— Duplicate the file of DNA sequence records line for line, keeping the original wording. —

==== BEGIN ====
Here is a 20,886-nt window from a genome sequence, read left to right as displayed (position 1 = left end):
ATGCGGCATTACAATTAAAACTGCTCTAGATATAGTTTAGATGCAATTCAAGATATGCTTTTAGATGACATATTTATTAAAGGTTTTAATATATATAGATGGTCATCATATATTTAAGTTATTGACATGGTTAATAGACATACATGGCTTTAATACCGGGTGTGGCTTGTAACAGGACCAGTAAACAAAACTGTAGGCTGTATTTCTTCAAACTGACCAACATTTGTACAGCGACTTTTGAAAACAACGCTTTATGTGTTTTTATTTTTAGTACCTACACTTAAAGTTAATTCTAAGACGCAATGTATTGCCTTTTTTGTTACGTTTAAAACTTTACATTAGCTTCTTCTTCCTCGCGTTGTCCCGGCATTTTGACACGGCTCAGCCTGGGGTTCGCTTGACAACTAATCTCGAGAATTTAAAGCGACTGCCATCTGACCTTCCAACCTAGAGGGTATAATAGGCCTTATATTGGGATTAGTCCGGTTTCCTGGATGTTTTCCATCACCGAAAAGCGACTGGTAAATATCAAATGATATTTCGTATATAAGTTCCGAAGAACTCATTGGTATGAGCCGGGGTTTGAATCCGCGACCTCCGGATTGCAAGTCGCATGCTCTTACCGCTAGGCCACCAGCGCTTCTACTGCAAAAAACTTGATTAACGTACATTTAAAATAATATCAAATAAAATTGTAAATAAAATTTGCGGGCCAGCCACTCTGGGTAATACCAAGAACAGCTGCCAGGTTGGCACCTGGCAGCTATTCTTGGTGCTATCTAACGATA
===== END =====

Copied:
Here is a 20,886-nt window from a genome sequence, read left to right as displayed (position 1 = left end):
ATGCGGCATTACAATTAAAACTGCTCTAGATATAGTTTAGATGCAATTCAAGATATGCTTTTAGATGACATATTTATTAAAGGTTTTAATATATATAGATGGTCATCATATATTTAAGTTATTGACATGGTTAATAGACATACATGGCTTTAATACCGGGTGTGGCTTGTAACAGGACCAGTAAACAAAACTGTAGGCTGTATTTCTTCAAACTGACCAACATTTGTACAGCGACTTTTGAAAACAACGCTTTATGTGTTTTTATTTTTAGTACCTACACTTAAAGTTAATTCTAAGACGCAATGTATTGCCTTTTTTGTTACGTTTAAAACTTTACATTAGCTTCTTCTTCCTCGCGTTGTCCCGGCATTTTGACACGGCTCAGCCTGGGGTTCGCTTGACAACTAATCTCGAGAATTTAAAGCGACTGCCATCTGACCTTCCAACCTAGAGGGTATAATAGGCCTTATATTGGGATTAGTCCGGTTTCCTGGATGTTTTCCATCACCGAAAAGCGACTGGTAAATATCAAATGATATTTCGTATATAAGTTCCGAAGAACTCATTGGTATGAGCCGGGGTTTGAATCCGCGACCTCCGGATTGCAAGTCGCATGCTCTTACCGCTAGGCCACCAGCGCTTCTACTGCAAAAAACTTGATTAACGTACATTTAAAATAATATCAAATAAAATTGTAAATAAAATTTGCGGGCCAGCCACTCTGGGTAATACCAAGAACAGCTGCCAGGTTGGCACCTGGCAGCTATTCTTGGTGCTATCTAACGATA